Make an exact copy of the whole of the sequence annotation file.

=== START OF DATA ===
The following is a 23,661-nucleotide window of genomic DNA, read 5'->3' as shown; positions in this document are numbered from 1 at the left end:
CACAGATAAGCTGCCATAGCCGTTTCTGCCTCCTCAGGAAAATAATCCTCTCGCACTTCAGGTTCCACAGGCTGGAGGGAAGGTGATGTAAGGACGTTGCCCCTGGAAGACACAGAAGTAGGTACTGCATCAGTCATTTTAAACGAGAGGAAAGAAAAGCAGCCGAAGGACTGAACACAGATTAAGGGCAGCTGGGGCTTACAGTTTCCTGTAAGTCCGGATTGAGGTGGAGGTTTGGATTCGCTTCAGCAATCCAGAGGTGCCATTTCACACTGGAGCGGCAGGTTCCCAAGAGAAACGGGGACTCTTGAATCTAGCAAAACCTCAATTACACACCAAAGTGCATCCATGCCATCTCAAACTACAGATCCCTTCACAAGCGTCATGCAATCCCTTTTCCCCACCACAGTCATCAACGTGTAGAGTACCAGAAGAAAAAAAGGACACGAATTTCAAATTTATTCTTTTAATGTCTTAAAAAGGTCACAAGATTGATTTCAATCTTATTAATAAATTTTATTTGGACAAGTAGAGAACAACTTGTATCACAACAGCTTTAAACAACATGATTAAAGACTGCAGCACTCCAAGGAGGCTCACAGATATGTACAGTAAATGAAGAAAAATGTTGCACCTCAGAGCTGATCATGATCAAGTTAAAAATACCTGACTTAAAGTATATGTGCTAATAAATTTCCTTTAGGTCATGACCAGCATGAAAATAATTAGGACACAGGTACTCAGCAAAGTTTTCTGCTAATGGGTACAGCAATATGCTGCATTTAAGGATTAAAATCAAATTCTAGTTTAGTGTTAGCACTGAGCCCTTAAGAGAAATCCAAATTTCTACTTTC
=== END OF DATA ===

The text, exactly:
The following is a 23,661-nucleotide window of genomic DNA, read 5'->3' as shown; positions in this document are numbered from 1 at the left end:
CACAGATAAGCTGCCATAGCCGTTTCTGCCTCCTCAGGAAAATAATCCTCTCGCACTTCAGGTTCCACAGGCTGGAGGGAAGGTGATGTAAGGACGTTGCCCCTGGAAGACACAGAAGTAGGTACTGCATCAGTCATTTTAAACGAGAGGAAAGAAAAGCAGCCGAAGGACTGAACACAGATTAAGGGCAGCTGGGGCTTACAGTTTCCTGTAAGTCCGGATTGAGGTGGAGGTTTGGATTCGCTTCAGCAATCCAGAGGTGCCATTTCACACTGGAGCGGCAGGTTCCCAAGAGAAACGGGGACTCTTGAATCTAGCAAAACCTCAATTACACACCAAAGTGCATCCATGCCATCTCAAACTACAGATCCCTTCACAAGCGTCATGCAATCCCTTTTCCCCACCACAGTCATCAACGTGTAGAGTACCAGAAGAAAAAAAGGACACGAATTTCAAATTTATTCTTTTAATGTCTTAAAAAGGTCACAAGATTGATTTCAATCTTATTAATAAATTTTATTTGGACAAGTAGAGAACAACTTGTATCACAACAGCTTTAAACAACATGATTAAAGACTGCAGCACTCCAAGGAGGCTCACAGATATGTACAGTAAATGAAGAAAAATGTTGCACCTCAGAGCTGATCATGATCAAGTTAAAAATACCTGACTTAAAGTATATGTGCTAATAAATTTCCTTTAGGTCATGACCAGCATGAAAATAATTAGGACACAGGTACTCAGCAAAGTTTTCTGCTAATGGGTACAGCAATATGCTGCATTTAAGGATTAAAATCAAATTCTAGTTTAGTGTTAGCACTGAGCCCTTAAGAGAAATCCAAATTTCTACTTTC